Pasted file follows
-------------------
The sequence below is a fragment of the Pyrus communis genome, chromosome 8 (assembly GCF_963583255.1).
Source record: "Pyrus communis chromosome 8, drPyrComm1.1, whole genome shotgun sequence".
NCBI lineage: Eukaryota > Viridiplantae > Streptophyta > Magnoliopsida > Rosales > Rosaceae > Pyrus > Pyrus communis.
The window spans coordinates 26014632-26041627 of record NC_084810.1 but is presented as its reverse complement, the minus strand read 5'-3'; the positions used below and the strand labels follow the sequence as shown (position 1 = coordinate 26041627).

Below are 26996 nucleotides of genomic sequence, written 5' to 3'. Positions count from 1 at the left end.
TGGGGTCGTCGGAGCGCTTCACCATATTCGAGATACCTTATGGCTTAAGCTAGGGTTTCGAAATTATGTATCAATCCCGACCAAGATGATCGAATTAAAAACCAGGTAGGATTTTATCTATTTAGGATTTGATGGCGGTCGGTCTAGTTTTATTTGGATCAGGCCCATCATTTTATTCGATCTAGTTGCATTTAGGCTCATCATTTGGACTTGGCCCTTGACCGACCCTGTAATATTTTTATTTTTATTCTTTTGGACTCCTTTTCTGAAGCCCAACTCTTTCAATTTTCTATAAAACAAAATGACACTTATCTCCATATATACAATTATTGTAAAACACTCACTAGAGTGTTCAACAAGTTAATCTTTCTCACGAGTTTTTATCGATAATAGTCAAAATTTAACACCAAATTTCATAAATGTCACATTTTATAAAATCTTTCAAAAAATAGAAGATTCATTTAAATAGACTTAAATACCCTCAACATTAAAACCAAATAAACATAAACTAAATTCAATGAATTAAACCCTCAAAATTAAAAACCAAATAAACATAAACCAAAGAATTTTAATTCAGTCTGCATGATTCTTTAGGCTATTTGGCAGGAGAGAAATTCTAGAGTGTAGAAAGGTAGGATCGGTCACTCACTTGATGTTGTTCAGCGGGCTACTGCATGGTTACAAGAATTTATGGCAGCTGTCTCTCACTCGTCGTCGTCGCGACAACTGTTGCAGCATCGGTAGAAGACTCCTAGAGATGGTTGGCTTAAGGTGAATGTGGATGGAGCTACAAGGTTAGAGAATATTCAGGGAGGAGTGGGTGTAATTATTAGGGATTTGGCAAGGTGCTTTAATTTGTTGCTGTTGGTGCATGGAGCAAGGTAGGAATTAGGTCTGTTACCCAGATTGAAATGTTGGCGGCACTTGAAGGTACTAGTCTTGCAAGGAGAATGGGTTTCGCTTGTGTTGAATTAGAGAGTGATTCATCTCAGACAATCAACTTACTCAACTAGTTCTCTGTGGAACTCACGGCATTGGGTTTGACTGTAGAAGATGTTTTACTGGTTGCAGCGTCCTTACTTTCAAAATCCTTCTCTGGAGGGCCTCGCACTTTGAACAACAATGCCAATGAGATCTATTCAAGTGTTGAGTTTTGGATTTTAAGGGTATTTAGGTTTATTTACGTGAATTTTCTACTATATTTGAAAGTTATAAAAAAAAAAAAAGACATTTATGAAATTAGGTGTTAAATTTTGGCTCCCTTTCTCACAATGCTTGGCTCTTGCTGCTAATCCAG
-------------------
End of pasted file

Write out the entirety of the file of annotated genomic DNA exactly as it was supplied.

The sequence below is a fragment of the Pyrus communis genome, chromosome 8 (assembly GCF_963583255.1).
Source record: "Pyrus communis chromosome 8, drPyrComm1.1, whole genome shotgun sequence".
NCBI lineage: Eukaryota > Viridiplantae > Streptophyta > Magnoliopsida > Rosales > Rosaceae > Pyrus > Pyrus communis.
The window spans coordinates 26014632-26041627 of record NC_084810.1 but is presented as its reverse complement, the minus strand read 5'-3'; the positions used below and the strand labels follow the sequence as shown (position 1 = coordinate 26041627).

Below are 26996 nucleotides of genomic sequence, written 5' to 3'. Positions count from 1 at the left end.
TGGGGTCGTCGGAGCGCTTCACCATATTCGAGATACCTTATGGCTTAAGCTAGGGTTTCGAAATTATGTATCAATCCCGACCAAGATGATCGAATTAAAAACCAGGTAGGATTTTATCTATTTAGGATTTGATGGCGGTCGGTCTAGTTTTATTTGGATCAGGCCCATCATTTTATTCGATCTAGTTGCATTTAGGCTCATCATTTGGACTTGGCCCTTGACCGACCCTGTAATATTTTTATTTTTATTCTTTTGGACTCCTTTTCTGAAGCCCAACTCTTTCAATTTTCTATAAAACAAAATGACACTTATCTCCATATATACAATTATTGTAAAACACTCACTAGAGTGTTCAACAAGTTAATCTTTCTCACGAGTTTTTATCGATAATAGTCAAAATTTAACACCAAATTTCATAAATGTCACATTTTATAAAATCTTTCAAAAAATAGAAGATTCATTTAAATAGACTTAAATACCCTCAACATTAAAACCAAATAAACATAAACTAAATTCAATGAATTAAACCCTCAAAATTAAAAACCAAATAAACATAAACCAAAGAATTTTAATTCAGTCTGCATGATTCTTTAGGCTATTTGGCAGGAGAGAAATTCTAGAGTGTAGAAAGGTAGGATCGGTCACTCACTTGATGTTGTTCAGCGGGCTACTGCATGGTTACAAGAATTTATGGCAGCTGTCTCTCACTCGTCGTCGTCGCGACAACTGTTGCAGCATCGGTAGAAGACTCCTAGAGATGGTTGGCTTAAGGTGAATGTGGATGGAGCTACAAGGTTAGAGAATATTCAGGGAGGAGTGGGTGTAATTATTAGGGATTTGGCAAGGTGCTTTAATTTGTTGCTGTTGGTGCATGGAGCAAGGTAGGAATTAGGTCTGTTACCCAGATTGAAATGTTGGCGGCACTTGAAGGTACTAGTCTTGCAAGGAGAATGGGTTTCGCTTGTGTTGAATTAGAGAGTGATTCATCTCAGACAATCAACTTACTCAACTAGTTCTCTGTGGAACTCACGGCATTGGGTTTGACTGTAGAAGATGTTTTACTGGTTGCAGCGTCCTTACTTTCAAAATCCTTCTCTGGAGGGCCTCGCACTTTGAACAACAATGCCAATGAGATCTATTCAAGTGTTGAGTTTTGGATTTTAAGGGTATTTAGGTTTATTTACGTGAATTTTCTACTATATTTGAAAGTTATAAAAAAAAAAAAAGACATTTATGAAATTAGGTGTTAAATTTTGGCTCCCTTTCTCACAATGCTTGGCTCTTGCTGCTAATCCAG